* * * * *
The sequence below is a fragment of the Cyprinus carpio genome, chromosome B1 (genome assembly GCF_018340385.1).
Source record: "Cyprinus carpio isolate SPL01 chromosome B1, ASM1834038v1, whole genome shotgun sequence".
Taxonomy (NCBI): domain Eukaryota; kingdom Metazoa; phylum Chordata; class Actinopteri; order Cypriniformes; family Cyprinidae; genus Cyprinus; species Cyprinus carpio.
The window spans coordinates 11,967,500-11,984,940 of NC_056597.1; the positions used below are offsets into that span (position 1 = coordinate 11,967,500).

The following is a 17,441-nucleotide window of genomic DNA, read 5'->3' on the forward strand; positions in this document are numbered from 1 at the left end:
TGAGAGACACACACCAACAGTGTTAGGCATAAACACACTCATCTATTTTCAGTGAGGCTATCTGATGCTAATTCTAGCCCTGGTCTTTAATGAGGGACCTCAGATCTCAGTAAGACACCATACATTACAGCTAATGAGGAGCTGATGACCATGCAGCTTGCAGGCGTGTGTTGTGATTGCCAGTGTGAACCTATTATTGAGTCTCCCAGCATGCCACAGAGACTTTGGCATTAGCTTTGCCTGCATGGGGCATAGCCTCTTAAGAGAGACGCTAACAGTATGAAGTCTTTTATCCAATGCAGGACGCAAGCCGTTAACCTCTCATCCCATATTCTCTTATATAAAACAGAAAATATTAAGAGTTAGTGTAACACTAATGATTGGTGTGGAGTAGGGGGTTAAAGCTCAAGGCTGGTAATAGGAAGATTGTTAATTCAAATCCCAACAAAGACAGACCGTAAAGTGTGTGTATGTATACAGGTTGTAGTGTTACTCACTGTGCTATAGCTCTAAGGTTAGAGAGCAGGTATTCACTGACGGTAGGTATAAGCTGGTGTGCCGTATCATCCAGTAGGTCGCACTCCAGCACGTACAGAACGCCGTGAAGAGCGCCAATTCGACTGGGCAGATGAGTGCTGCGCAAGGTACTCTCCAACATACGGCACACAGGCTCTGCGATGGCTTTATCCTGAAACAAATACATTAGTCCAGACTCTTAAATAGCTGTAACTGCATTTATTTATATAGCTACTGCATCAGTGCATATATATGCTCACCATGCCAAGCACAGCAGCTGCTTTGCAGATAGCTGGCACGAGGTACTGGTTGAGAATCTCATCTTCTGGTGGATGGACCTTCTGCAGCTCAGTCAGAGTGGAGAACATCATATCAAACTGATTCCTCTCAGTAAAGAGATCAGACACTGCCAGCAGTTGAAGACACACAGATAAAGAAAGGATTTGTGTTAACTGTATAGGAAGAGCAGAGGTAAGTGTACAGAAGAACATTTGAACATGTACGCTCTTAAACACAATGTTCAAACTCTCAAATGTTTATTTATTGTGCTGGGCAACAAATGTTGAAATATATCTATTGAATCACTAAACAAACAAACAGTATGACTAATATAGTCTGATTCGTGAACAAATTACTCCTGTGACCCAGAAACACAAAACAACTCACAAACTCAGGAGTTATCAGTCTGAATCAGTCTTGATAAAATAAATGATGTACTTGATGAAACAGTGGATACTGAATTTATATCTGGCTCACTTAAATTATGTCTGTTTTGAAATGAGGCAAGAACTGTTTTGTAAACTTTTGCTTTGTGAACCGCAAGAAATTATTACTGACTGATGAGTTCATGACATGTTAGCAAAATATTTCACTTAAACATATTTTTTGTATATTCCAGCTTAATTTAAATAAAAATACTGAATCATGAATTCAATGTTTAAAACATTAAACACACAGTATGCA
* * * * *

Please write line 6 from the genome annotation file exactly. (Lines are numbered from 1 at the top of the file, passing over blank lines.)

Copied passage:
TGAGAGACACACACCAACAGTGTTAGGCATAAACACACTCATCTATTTTCAGTGAGGCTATCTGATGCTAATTCTAGCCCTGGTCTTTAATGAGGGACCTCAGATCTCAGTAAGACACCATACATTACAGCTAATGAGGAGCTGATGACCATGCAGCTTGCAGGCGTGTGTTGTGATTGCCAGTGTGAACCTATTATTGAGTCTCCCAGCATGCCACAGAGACTTTGGCATTAGCTTTGCCTGCATGGGGCATAGCCTCTTAAGAGAGACGCTAACAGTATGAAGTCTTTTATCCAATGCAGGACGCAAGCCGTTAACCTCTCATCCCATATTCTCTTATATAAAACAGAAAATATTAAGAGTTAGTGTAACACTAATGATTGGTGTGGAGTAGGGGGTTAAAGCTCAAGGCTGGTAATAGGAAGATTGTTAATTCAAATCCCAACAAAGACAGACCGTAAAGTGTGTGTATGTATACAGGTTGTAGTGTTACTCACTGTGCTATAGCTCTAAGGTTAGAGAGCAGGTATTCACTGACGGTAGGTATAAGCTGGTGTGCCGTATCATCCAGTAGGTCGCACTCCAGCACGTACAGAACGCCGTGAAGAGCGCCAATTCGACTGGGCAGATGAGTGCTGCGCAAGGTACTCTCCAACATACGGCACACAGGCTCTGCGATGGCTTTATCCTGAAACAAATACATTAGTCCAGACTCTTAAATAGCTGTAACTGCATTTATTTATATAGCTACTGCATCAGTGCATATATATGCTCACCATGCCAAGCACAGCAGCTGCTTTGCAGATAGCTGGCACGAGGTACTGGTTGAGAATCTCATCTTCTGGTGGATGGACCTTCTGCAGCTCAGTCAGAGTGGAGAACATCATATCAAACTGATTCCTCTCAGTAAAGAGATCAGACACTGCCAGCAGTTGAAGACACACAGATAAAGAAAGGATTTGTGTTAACTGTATAGGAAGAGCAGAGGTAAGTGTACAGAAGAACATTTGAACATGTACGCTCTTAAACACAATGTTCAAACTCTCAAATGTTTATTTATTGTGCTGGGCAACAAATGTTGAAATATATCTATTGAATCACTAAACAAACAAACAGTATGACTAATATAGTCTGATTCGTGAACAAATTACTCCTGTGACCCAGAAACACAAAACAACTCACAAACTCAGGAGTTATCAGTCTGAATCAGTCTTGATAAAATAAATGATGTACTTGATGAAACAGTGGATACTGAATTTATATCTGGCTCACTTAAATTATGTCTGTTTTGAAATGAGGCAAGAACTGTTTTGTAAACTTTTGCTTTGTGAACCGCAAGAAATTATTACTGACTGATGAGTTCATGACATGTTAGCAAAATATTTCACTTAAACATATTTTTTGTATATTCCAGCTTAATTTAAATAAAAATACTGAATCATGAATTCAATGTTTAAAACATTAAACACACAGTATGCA